Yesterday was the day of the website launch, and with much excitement I pressed a button and my site went live. This reciprocally caused the Internet to crash. I quickly logged onto my phone (that has a different Internet provider) and checked my emails. Apparently, the Internet company for my house had sent out a message that they had blown a fuse. In fact, this was their exact wording, “Our primary fiber connection seems to have gone down this morning.” Quite the timing.

One of the most frequent questions I get from those who want to move to Costa Rica is if I have fast and reliable Internet. And for the most part I do… except for the day of my launch… and then I didn’t. But I remember moving here and having to drive down a mountain, to an Internet café, so that I could send emails to my parents to let them know I have not been kidnapped… yet. Then when the Internet did come to my house, it was really bad dial-up. Do you even remember what really bad dial-up was? Exactly. You’ve blocked it out of your subconscious. Sorry I mentioned it.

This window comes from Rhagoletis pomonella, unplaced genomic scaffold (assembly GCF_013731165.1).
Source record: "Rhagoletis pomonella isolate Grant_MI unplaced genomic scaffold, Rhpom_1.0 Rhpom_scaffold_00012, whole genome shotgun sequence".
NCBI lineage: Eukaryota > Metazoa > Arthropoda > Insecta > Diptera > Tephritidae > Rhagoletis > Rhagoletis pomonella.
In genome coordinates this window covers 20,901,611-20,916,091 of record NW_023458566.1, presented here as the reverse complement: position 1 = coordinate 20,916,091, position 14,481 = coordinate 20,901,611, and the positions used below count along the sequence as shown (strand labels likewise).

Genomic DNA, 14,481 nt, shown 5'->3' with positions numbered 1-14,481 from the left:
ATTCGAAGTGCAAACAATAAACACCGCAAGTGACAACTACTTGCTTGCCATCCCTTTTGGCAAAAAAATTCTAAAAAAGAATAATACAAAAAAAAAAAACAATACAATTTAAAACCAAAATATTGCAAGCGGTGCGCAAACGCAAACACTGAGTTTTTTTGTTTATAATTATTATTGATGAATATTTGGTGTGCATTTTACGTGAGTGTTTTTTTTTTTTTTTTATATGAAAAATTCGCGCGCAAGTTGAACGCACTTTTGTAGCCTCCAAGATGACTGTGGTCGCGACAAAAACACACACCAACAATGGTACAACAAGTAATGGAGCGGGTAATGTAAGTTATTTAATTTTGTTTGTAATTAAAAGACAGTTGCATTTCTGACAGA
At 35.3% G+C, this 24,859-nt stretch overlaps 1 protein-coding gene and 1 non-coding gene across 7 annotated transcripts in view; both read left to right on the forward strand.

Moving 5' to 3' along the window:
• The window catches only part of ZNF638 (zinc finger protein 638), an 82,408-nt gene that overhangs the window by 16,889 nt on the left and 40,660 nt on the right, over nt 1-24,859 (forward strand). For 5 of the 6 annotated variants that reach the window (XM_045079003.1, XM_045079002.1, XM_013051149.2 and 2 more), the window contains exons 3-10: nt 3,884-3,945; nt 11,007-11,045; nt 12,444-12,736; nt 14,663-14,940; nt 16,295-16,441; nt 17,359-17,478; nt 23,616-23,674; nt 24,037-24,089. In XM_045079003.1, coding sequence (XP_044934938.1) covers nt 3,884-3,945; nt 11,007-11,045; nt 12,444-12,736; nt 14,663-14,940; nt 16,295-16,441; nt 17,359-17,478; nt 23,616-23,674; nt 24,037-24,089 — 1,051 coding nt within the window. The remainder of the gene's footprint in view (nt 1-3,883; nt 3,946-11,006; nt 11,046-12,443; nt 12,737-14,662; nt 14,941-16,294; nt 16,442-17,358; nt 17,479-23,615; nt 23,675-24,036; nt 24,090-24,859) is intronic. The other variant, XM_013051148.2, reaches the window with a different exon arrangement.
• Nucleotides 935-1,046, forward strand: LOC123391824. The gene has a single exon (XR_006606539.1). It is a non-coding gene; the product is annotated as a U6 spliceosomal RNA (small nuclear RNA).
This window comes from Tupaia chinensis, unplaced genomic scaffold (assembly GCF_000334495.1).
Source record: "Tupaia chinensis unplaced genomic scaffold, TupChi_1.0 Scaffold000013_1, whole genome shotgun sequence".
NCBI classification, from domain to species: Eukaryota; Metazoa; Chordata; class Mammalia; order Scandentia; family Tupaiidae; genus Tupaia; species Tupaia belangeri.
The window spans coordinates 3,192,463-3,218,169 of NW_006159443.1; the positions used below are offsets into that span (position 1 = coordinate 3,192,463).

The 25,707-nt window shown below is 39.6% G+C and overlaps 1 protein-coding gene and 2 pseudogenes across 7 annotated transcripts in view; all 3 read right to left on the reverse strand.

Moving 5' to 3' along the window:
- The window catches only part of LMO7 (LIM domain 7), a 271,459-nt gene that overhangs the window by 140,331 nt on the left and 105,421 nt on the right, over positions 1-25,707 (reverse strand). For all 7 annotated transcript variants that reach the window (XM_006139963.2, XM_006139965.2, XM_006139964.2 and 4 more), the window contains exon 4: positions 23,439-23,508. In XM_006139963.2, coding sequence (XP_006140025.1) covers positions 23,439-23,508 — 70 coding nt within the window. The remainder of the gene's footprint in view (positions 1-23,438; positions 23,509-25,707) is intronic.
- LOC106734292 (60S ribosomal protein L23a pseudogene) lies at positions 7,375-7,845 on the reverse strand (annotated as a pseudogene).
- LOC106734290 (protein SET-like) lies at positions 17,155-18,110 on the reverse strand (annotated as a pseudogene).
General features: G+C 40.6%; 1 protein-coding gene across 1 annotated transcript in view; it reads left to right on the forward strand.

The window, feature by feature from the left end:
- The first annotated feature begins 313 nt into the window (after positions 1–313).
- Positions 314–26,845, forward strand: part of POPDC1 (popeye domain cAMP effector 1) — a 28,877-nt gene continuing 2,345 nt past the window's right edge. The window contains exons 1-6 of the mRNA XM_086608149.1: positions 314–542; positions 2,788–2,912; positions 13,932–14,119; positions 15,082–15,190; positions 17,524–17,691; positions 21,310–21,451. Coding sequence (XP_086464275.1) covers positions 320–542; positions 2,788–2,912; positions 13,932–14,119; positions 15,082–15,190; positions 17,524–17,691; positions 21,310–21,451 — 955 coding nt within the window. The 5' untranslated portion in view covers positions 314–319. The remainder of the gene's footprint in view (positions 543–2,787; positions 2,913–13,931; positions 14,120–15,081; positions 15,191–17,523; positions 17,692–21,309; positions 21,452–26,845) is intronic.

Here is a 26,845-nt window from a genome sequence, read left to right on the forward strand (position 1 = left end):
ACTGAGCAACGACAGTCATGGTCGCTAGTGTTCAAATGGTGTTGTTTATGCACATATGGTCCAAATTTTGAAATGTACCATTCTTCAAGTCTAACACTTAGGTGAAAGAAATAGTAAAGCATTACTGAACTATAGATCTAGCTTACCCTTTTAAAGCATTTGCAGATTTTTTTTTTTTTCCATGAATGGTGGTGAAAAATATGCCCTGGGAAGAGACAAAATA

Technology has come a long way here. Although you still may need to buffer a little, you eventually get to watch all those cute cat videos in a reasonable time frame. And for the most part, I have enough speed to download and upload all my monkey pictures with ease.